According to reports, when everything from clothes and accessories to groceries and medicines have gone online, then why not solar-powered chargers, sun jars, solar clocks, solar panels and solar educational kits for children?
In the startup city, where entrepreneurs stand neck-to-neck with engineers, an engineer-turned-entrepreneur has started an e-commerce firm that trades wholly in solar and recycled products, while simultaneously encouraging people to increase their usage of solar energy.
Ifthikhar Javed, founder of HAL-based myEcoDay.com, says the idea is not just to have people buy online, but to get them to understand the value of renewable sources of energy.
“We have sunlight aplenty. So it makes sense to slowly start using solar products,” says the electronics engineer, who quit his IT job to learn about renewable energy, and started myEcoDay last year.
Since there are minimum 300 days of guaranteed sunlight here, solar energy can be tapped and used extensively, he says.
“There is a lot of opportunity. We sell both end products and also solar components like solar chargers, panel and inverters that buyers can piece together and use,” says Javed.
Running like any other e-commerce firm, myEcoDay takes orders and makes shipments.
“When we started, we initially sold products made from recycled paper and from elephant poo like notepads, notebooks, gift packs and travel journals. Now, along with the elephant poo products, we have branched out into solar and dynamo products,” says Javed.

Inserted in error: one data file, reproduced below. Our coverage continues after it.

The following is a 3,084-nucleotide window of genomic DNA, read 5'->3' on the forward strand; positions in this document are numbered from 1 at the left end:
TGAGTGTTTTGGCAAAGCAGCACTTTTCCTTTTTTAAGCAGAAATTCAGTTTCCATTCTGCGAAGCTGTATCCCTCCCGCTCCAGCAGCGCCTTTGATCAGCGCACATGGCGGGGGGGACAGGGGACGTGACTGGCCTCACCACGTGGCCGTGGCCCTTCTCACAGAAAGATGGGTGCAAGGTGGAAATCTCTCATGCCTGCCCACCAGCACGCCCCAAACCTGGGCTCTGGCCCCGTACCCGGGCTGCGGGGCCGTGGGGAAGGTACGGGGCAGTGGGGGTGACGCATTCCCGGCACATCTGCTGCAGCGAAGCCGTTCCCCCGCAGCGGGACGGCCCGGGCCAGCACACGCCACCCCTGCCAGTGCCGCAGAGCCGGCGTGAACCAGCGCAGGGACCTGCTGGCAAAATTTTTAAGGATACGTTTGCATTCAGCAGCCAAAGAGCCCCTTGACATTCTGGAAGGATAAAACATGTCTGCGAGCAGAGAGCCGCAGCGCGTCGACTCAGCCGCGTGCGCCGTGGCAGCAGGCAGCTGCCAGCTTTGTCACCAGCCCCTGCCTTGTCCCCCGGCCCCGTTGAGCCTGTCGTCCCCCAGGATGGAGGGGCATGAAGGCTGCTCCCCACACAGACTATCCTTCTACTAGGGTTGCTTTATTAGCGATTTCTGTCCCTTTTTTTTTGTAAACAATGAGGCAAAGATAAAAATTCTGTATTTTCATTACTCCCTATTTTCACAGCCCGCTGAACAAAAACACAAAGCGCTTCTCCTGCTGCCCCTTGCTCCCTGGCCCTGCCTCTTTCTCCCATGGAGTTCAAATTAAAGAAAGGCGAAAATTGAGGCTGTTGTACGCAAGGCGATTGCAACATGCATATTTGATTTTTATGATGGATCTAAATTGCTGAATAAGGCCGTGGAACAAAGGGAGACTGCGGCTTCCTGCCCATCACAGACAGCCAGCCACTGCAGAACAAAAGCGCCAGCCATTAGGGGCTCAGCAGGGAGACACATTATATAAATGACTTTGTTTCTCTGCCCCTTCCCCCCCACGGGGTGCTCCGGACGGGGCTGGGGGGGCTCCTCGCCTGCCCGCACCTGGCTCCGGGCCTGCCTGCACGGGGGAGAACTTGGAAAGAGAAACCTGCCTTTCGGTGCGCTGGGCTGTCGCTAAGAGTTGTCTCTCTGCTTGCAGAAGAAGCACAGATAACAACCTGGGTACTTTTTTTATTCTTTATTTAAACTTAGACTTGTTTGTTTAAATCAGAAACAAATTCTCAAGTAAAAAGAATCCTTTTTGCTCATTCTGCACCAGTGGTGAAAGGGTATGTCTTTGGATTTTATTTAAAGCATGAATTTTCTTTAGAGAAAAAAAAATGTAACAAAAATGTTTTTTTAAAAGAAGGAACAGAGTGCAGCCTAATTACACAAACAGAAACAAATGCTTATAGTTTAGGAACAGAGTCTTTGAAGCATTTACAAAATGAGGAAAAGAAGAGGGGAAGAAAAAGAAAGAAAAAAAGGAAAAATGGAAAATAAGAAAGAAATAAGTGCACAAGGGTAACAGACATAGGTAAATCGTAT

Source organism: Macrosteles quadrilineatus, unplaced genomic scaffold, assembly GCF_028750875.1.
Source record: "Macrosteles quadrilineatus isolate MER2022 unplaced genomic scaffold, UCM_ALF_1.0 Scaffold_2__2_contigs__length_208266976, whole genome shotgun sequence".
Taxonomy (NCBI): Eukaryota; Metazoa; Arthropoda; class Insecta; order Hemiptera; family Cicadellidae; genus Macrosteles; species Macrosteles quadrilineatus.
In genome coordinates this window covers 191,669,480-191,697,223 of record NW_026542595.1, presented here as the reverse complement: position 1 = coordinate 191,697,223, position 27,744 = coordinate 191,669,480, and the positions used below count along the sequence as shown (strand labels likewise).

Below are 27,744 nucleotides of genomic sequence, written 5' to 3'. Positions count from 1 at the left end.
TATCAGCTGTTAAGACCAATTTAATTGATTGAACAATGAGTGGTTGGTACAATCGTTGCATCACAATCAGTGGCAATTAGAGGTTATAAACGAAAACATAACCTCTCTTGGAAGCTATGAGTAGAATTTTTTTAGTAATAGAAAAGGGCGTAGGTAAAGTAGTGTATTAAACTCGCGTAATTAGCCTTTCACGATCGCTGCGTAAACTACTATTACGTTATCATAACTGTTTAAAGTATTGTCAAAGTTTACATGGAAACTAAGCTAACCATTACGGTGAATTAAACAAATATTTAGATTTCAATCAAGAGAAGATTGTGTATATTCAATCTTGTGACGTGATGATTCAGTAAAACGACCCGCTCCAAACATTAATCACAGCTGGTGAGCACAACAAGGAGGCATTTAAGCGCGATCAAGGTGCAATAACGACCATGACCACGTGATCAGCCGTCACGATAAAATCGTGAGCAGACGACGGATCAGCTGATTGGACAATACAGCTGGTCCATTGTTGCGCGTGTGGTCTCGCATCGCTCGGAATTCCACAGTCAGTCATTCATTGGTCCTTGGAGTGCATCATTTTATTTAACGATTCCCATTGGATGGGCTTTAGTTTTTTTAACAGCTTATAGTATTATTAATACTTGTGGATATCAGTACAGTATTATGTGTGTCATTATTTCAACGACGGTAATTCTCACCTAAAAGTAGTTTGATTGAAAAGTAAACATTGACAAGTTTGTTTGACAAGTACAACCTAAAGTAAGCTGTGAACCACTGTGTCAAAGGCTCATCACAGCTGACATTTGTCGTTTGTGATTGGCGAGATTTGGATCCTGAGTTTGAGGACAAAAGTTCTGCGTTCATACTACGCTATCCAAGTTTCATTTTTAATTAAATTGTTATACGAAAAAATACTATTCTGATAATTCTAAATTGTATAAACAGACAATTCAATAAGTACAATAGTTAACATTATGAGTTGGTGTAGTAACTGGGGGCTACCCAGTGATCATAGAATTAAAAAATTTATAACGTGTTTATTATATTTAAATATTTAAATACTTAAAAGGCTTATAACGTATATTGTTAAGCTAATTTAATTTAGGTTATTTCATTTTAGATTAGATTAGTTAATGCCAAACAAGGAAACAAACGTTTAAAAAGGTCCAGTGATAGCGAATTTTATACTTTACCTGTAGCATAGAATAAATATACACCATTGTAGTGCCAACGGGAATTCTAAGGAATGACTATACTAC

Shipping not just to consumers in Bangalore, but also as far as New Delhi, Agra, Orissa and small towns, the firm sees an average 50 products getting sold in a month.
“Some products are available for Rs2,500-3,000, but even consumers in tier-II towns show interest in buying them. I think the importance of consuming recycled and solar products is growing gradually,” feels Javed.
He is currently working on bringing solar-powered products for the kitchen. ”Several kitchen appliances, including the grinder, oven, etc, consume tremendous amount of electricity. Solar products for the kitchen will help reduce electricity consumption to a large extent. We are working on building a prototype,” says Javed.
In India, every unit of electricity consumed leads to abut 950 grams of carbon dioxide emissions. That is a whopping 3.5 tonnes of carbon dioxide emissions per urban household per year.
Since the state government introduced a solar policy for the period 2011-16, Karnataka has witnessed a surge in momentum gained by its solar power sector.
Based on a PwC report on renewable energy, Karnataka is the only state to have supported solar projects under the REC (Renewable Energy Certificate) mechanism.
About 950 MW of project proposals have been submitted to Karnataka Renewable Energy Development Ltd (KREDL), and they are currently under different stages of implementation.